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In its council session on Tuesday evening, the Salida City Council unanimously repealed the scope of work written and adopted in 2016 for the city attorney. Resolution 2019-30 largely cleans up the paperwork.  A contract is already in place already for the current City Attorney Geoff Wilson that presents a current scope of work.

“After going back through some of work tasks [city council] had provided to us back in February during a work session … and knowing that there was a suspension of the original scope of work that was done back in 2016 by the council, as well as a new scope developed when the [current] contract was approved for the city attorney’s office, we felt that … really we weren’t using it,” said City Administrator Drew Nelson. “It became kind of unnecessary for us to have on the books … but we do recommend adopting the resolution to rescind the prior resolution.”

Citizen comment regarding the decision largely echoed the council’s action.

“That was a complete waste of taxpayer money when it was originally drafted,” said Jim Miller. “It allowed a lot of abuse of the members of the city council and certain members of the public. And I’m really glad that you’re finally going to clean that up. And that was by the prior administration, not this particular council.”

Council members spoke out in support of the repeal, reminding the public that along with escalating costs, the previous city attorney actually set out to investigate, not just members of the public, at least two council members: Eileen Rodgers and Cheryl Brown-Kovacic.

“I’m really glad to see this brought before us tonight,” said City Council Member Dan Shore. “As I see it, the city attorney’s primary functions would be to keep the city out of legal trouble, to follow the direction of the mayor and council, and to keep the mayor and council apprised of any potential legal issues. And while I believe it’s a good idea for the employee that the scope of work is written [and] to be able to provide input on it, that no way shape or form should mean that person would be running the show and controlling how it plays out.”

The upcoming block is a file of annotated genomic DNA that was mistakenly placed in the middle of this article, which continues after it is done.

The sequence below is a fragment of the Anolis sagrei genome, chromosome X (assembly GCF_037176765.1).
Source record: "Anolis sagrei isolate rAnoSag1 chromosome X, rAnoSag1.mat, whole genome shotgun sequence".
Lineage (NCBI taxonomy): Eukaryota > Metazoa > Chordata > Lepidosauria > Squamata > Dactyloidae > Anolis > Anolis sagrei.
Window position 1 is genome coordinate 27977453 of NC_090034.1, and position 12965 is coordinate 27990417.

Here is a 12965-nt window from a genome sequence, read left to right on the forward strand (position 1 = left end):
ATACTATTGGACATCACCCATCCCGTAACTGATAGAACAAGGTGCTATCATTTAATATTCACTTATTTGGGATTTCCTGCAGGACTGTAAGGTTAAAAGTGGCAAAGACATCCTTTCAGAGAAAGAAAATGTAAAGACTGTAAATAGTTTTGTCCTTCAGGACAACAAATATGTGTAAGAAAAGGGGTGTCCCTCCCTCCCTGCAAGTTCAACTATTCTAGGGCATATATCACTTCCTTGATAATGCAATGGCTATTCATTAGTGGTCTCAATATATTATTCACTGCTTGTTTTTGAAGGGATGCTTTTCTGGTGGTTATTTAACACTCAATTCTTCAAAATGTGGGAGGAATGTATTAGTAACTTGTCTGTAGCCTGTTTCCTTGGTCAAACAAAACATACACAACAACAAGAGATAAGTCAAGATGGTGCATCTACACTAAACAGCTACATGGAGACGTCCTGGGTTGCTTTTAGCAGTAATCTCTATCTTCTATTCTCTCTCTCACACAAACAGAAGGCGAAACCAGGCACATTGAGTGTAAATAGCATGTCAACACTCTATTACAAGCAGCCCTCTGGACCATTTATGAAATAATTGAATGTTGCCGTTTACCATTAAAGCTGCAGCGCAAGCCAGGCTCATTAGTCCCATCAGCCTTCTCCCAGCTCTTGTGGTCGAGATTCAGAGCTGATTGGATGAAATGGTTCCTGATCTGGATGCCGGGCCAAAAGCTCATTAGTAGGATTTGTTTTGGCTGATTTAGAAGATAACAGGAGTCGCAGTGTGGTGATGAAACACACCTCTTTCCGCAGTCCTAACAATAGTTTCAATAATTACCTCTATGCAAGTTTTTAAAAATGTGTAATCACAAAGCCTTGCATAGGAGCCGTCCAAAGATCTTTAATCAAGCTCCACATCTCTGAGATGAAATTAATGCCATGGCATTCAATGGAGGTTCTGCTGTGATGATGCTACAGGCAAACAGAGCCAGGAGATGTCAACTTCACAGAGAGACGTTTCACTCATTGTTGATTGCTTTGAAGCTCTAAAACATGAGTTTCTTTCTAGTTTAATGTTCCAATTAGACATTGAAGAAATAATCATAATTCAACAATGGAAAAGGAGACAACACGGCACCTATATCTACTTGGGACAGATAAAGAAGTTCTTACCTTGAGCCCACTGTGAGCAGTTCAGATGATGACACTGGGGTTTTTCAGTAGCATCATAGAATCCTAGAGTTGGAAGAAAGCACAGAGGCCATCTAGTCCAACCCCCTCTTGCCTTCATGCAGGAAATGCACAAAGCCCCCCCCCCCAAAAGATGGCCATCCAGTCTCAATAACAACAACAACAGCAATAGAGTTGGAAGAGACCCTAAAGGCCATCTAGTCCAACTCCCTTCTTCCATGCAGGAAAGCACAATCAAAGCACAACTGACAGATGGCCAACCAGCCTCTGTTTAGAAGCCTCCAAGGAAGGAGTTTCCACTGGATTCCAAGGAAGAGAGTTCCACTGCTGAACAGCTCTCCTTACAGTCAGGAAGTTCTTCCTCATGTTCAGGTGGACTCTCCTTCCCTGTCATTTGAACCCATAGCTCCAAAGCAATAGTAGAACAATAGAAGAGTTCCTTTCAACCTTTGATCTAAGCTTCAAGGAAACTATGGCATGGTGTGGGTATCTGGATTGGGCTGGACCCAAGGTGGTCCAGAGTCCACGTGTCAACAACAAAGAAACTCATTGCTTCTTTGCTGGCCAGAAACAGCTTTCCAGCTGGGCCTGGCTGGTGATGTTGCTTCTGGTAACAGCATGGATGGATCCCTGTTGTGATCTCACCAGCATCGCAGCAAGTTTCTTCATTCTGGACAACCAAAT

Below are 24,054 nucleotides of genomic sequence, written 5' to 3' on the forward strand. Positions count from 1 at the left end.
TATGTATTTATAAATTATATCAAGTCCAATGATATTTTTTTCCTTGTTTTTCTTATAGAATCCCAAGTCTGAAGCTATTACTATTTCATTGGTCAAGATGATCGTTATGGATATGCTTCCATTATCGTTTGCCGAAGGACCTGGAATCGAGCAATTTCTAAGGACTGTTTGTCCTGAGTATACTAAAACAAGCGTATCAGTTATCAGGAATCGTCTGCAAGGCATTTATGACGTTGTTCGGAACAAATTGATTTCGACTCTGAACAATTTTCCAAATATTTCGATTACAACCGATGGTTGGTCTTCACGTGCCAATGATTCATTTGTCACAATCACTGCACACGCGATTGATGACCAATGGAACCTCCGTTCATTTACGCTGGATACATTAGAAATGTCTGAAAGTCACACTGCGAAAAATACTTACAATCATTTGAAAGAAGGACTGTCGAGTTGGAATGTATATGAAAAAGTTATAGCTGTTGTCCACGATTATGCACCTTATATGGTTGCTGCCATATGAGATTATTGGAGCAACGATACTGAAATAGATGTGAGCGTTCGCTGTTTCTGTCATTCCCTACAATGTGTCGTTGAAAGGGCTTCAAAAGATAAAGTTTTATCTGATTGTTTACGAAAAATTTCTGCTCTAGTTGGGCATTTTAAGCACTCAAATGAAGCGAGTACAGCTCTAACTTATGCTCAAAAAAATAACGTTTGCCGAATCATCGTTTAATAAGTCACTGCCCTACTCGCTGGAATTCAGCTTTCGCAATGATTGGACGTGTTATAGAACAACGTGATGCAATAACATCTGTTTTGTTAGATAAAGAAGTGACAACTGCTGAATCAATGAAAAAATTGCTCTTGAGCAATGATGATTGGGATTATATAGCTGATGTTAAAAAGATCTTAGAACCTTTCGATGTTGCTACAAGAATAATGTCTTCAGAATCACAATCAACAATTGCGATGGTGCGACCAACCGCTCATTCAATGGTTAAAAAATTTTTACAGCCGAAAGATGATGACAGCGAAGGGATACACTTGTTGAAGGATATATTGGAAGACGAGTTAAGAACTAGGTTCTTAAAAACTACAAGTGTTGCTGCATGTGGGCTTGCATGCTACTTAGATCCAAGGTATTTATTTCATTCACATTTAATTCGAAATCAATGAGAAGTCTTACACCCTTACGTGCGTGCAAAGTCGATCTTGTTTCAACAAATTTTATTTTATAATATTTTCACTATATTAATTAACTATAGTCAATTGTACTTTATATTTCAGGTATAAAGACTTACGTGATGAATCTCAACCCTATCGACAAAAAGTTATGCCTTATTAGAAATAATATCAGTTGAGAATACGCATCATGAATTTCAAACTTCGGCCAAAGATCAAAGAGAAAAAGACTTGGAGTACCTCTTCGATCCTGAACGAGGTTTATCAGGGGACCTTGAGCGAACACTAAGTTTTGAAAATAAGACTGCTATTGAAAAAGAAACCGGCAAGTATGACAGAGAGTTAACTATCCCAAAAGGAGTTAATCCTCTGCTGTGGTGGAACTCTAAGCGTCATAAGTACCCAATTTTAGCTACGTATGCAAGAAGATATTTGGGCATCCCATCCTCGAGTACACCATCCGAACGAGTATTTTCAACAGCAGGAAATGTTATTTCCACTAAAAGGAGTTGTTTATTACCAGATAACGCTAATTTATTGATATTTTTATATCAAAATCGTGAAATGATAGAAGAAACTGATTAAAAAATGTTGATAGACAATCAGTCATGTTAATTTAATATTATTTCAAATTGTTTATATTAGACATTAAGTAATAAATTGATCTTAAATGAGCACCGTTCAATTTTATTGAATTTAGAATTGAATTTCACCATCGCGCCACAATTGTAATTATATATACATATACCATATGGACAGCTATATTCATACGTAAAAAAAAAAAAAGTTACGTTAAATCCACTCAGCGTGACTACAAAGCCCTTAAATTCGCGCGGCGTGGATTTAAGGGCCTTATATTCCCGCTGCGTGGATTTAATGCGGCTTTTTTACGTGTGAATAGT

“With that said, when I went to a council meeting prior to my coming on board … specifically, they were addressing the scope of work for the city … I found it really uncomfortable that the city attorney was directing that discussion,” added Shore. “I questioned whether the city would have experienced and incurred the legal costs that it did incur and whether we would have seen not only private citizens, but also certain members of the council where private investigations were launched into them at taxpayer expense. I just think that this approach is going to provide the checks and balances so that type of stuff doesn’t happen going forward.”

The city attorney scope of work is one of four scopes-of-work documents that was amended in 2016. The city administrator, mayor’s and mayor pro-tem scope of works were also revised under the previous city council.

“I would also urge you to revamp the city administrator’s scope of work and the mayor’s and mayor pro-tem’s because both those documents need some work in my opinion,” said Miller.